trespass etymology

English word trespass comes from Old French passer (To pass; to pass by.), Old French tres-

You can also see our other etymologies for the English word trespass. Currently you are viewing the etymology of trespass with the meaning: (Verb) (intransitive) To go too far; to put someone to inconvenience by demand or importunity; to intrude.. (intransitive, now, _, rare) To commit an offence; to sin.. (legal) To enter someone else's [...](intransitive) To go too far; to put someone to inconvenience by demand or importunity; to intrude.. (intransitive, now, _, rare) To commit an offence; to sin.. (legal) To enter someone else's [...]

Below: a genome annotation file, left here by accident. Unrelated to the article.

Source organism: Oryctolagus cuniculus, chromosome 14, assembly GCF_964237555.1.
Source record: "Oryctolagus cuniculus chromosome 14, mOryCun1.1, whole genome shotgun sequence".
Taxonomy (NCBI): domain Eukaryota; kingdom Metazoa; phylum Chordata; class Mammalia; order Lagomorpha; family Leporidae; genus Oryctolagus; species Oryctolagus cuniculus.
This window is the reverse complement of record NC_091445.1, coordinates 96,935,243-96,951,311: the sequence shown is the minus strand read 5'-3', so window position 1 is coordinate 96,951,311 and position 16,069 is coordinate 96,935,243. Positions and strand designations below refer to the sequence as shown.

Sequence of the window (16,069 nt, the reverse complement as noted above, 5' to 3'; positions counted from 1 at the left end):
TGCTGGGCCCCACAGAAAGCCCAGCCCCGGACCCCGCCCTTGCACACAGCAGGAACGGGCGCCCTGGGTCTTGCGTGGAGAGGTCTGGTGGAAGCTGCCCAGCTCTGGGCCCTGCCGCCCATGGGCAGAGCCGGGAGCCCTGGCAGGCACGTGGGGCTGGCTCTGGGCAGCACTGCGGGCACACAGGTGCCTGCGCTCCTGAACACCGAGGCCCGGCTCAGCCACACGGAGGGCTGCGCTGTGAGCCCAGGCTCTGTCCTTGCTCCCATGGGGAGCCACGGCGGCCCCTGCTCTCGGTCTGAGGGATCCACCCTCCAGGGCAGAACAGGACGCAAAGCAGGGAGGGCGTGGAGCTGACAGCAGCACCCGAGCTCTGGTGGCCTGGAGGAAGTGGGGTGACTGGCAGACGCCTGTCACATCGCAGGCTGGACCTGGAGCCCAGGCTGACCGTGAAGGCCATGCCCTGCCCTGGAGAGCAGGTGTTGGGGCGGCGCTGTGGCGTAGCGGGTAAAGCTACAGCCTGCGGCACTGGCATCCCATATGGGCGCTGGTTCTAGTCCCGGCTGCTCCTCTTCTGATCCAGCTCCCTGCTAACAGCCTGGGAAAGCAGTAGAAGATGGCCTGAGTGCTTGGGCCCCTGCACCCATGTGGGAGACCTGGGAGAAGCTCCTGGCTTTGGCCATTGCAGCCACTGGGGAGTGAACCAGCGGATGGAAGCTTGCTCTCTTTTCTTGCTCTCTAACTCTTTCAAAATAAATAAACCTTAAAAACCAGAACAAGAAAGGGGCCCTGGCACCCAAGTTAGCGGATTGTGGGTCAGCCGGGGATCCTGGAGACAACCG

Detailed word origin of trespass

Dictionary entryLanguageDefinition
passer Old French (fro) To pass; to pass by.
tres- Old French (fro) An intensifying prefix that doesn't change the meaning of the prefixed word Trans- (across; traversing).
trespasser Old French (fro) To travel; to go to. To traverse, to go through.
trespass English (eng) (intransitive) To go too far; to put someone to inconvenience by demand or importunity; to intrude.. (intransitive, now, _, rare) To commit an offence; to sin.. (legal) To enter someone else's property illegally.. (obsolete) To pass beyond a limit or boundary; hence, to depart; to go.. (transitive, obsolete) To offend against, to wrong (someone).

Words with the same origin as trespass

Descendants of passer
bypass pass passage passenger passing passport password past